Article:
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Wages, not welfare

Counting the Cost

Julianne Malveaux | 11/27/2013, midnight

A household headed by two part-time Walmart workers qualifies for a number of federal programs. If Walmart paid each of its workers $12.50 an hour, the pay increase would not substantially reduce profit. Indeed, the profit stream might increase if employers are more productive, less likely to seek new jobs, and more likely to claim pride in their work.

The National Labor Relations Board just announced that it would prosecute Walmart for its illegal treatment–firing or disciplining–117 striking workers. Many of these actions were stemmed from last year’s “Black Friday” when some workers did not want to work Thanksgiving day or the day after, and others used the occasion to educate the public about their low pay levels. This year Walmart will open at 6 a.m, two hours earlier than last year.

Your dinner will hardly be digested before you head to the store! So while Walmart is concerned about some workers having a good Thanksgiving dinner, they are hardly concerned about when they will have the opportunity to enjoy it, unless they opt for the Thanksgiving dinner Walmart will offer to its “associates” who are forced to work on Thanksgiving.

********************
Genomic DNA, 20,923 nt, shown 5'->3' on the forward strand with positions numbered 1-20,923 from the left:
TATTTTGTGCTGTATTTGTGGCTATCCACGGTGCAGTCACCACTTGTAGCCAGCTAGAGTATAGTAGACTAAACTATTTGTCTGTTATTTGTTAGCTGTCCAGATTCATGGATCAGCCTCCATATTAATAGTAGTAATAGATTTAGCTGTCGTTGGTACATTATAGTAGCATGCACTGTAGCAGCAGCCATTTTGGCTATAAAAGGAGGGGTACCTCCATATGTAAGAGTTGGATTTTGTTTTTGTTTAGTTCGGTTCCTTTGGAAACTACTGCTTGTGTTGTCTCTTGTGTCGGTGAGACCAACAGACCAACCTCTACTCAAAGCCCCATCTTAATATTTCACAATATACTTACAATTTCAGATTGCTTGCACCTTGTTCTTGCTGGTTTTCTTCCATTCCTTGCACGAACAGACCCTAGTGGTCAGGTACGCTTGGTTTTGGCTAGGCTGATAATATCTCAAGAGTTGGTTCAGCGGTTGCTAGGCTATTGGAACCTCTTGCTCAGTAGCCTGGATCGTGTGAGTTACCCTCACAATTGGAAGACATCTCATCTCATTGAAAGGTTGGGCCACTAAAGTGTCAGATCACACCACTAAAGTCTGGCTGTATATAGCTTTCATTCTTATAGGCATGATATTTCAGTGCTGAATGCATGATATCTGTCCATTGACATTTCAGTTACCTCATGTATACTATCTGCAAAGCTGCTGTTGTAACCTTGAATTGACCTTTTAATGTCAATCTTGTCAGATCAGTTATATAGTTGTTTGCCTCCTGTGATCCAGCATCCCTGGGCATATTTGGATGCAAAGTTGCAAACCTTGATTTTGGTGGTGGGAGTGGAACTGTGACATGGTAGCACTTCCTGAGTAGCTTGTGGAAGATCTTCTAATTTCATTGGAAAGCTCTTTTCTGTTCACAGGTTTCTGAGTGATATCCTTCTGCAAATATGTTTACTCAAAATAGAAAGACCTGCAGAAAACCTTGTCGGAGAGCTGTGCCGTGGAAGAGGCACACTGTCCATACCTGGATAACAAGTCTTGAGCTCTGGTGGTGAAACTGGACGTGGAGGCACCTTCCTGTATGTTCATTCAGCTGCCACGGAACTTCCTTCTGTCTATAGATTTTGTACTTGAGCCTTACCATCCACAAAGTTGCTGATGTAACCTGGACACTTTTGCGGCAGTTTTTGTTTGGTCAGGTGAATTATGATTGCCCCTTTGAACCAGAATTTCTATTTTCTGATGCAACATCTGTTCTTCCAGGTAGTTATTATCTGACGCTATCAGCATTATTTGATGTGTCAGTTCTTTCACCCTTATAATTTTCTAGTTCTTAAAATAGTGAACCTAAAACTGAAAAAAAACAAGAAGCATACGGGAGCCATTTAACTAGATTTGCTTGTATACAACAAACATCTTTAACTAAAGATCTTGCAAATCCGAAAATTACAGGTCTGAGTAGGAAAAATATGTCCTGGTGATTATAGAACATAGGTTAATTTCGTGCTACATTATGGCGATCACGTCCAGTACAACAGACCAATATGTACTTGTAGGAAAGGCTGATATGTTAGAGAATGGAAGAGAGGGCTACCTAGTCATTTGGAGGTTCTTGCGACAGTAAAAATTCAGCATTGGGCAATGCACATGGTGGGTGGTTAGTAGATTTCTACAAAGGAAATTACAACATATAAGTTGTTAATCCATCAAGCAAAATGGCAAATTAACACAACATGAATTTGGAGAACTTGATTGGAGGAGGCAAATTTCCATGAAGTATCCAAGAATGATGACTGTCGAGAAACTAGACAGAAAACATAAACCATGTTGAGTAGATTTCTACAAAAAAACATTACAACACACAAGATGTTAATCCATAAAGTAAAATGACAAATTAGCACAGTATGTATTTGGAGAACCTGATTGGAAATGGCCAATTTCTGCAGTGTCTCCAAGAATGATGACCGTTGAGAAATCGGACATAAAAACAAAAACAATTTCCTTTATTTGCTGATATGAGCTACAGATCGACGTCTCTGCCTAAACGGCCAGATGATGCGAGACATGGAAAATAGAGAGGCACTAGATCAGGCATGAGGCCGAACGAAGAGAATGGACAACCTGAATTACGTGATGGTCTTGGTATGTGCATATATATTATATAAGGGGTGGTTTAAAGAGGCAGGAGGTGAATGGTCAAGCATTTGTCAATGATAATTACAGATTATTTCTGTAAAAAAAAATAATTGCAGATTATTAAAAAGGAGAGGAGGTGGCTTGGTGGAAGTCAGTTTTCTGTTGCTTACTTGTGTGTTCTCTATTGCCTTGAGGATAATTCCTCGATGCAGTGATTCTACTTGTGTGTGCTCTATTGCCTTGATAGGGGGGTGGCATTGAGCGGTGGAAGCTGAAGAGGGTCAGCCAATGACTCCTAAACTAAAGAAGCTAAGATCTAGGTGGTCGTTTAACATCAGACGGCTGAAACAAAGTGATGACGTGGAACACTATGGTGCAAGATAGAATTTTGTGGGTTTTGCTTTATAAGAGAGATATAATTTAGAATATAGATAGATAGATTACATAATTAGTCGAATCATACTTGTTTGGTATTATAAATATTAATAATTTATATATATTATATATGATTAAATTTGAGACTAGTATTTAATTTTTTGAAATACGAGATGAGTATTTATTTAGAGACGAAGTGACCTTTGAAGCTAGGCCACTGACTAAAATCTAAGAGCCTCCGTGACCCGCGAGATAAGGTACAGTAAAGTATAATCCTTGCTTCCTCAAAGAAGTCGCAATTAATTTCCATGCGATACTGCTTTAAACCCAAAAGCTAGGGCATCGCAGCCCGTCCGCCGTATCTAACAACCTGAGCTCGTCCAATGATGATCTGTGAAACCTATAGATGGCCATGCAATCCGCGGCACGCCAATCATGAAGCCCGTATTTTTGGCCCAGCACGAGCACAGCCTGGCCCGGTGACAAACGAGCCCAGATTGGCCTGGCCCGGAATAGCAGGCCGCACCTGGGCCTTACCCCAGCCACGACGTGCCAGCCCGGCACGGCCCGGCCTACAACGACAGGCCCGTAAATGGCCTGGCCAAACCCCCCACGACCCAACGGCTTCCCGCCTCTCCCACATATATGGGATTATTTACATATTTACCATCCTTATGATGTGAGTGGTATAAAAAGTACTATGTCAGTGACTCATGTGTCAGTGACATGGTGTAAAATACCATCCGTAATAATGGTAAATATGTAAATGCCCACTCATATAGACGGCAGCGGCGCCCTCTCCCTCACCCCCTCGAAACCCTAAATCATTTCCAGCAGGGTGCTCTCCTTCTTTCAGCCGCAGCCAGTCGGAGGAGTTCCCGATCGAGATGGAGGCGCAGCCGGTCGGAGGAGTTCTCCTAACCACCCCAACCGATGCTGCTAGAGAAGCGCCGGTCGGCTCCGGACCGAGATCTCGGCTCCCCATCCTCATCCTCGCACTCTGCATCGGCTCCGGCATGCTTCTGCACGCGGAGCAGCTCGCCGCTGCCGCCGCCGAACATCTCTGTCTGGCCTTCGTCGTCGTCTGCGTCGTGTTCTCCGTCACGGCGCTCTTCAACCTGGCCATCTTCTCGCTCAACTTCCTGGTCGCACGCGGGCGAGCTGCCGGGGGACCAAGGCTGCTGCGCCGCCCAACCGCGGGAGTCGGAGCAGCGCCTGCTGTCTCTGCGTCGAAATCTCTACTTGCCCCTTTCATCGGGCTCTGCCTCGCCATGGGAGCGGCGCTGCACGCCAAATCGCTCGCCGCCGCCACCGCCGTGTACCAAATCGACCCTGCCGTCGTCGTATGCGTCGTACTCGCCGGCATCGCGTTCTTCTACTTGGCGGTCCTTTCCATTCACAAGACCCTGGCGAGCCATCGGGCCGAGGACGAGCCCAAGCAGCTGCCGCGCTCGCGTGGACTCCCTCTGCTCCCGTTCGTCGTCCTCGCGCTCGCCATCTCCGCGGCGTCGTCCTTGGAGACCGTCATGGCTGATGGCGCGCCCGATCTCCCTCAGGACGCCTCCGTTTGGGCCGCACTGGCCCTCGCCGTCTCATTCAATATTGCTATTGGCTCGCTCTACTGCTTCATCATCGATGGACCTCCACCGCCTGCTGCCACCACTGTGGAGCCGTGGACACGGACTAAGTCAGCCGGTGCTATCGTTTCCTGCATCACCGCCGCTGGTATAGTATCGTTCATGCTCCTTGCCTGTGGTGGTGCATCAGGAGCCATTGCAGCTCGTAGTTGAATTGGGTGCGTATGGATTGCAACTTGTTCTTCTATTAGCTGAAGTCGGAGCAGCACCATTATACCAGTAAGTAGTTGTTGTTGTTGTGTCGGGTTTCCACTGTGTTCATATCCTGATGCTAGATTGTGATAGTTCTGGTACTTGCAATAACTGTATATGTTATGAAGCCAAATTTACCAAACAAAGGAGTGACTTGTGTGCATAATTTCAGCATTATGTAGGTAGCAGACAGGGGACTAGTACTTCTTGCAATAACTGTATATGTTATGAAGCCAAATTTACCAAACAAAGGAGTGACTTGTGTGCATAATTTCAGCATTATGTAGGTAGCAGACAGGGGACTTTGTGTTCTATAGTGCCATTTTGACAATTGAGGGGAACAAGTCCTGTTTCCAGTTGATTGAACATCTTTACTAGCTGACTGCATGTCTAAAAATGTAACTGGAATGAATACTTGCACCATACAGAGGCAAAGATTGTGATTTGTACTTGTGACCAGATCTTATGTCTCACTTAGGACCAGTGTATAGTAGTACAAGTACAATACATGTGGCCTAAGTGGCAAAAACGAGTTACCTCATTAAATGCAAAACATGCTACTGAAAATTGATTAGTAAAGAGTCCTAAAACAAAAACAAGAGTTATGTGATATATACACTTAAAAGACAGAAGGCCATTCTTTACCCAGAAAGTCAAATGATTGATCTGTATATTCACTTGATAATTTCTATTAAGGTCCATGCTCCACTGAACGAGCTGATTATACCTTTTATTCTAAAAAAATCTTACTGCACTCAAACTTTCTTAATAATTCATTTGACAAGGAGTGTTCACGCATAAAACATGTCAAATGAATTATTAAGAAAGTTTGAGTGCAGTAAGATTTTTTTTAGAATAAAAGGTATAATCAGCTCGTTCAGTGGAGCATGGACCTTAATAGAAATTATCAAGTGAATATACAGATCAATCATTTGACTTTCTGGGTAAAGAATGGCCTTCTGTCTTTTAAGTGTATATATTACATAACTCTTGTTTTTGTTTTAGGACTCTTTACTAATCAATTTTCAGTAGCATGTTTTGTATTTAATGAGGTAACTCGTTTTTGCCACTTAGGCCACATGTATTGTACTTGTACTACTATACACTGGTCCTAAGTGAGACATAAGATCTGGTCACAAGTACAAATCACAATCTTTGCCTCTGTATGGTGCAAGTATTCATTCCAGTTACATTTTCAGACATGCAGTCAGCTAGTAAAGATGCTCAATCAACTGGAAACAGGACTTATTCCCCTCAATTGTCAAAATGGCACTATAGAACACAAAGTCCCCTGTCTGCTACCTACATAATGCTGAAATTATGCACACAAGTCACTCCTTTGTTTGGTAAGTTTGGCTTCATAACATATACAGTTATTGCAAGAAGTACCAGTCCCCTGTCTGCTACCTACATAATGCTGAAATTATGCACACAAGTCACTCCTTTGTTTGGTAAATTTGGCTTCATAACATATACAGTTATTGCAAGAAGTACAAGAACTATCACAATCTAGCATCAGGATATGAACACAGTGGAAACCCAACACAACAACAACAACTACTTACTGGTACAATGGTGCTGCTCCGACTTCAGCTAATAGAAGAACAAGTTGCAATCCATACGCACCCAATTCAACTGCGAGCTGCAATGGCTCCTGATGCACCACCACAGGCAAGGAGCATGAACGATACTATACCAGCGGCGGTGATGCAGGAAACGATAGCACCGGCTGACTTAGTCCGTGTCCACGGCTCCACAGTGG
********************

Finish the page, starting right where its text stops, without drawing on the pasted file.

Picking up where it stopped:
Enough, Walmart! Pay the people fairly. Pay them wages not giveaways. Stop threatening organizers. Have respect for your workers. Live up to the publicity that you keep churning out. Indeed, divide the publicity budget among your workers who will sing your praises when they are paid a living wage!

Julianne Malveaux is a D.C.-based economist and writer and president emerita of Bennett College for Women.

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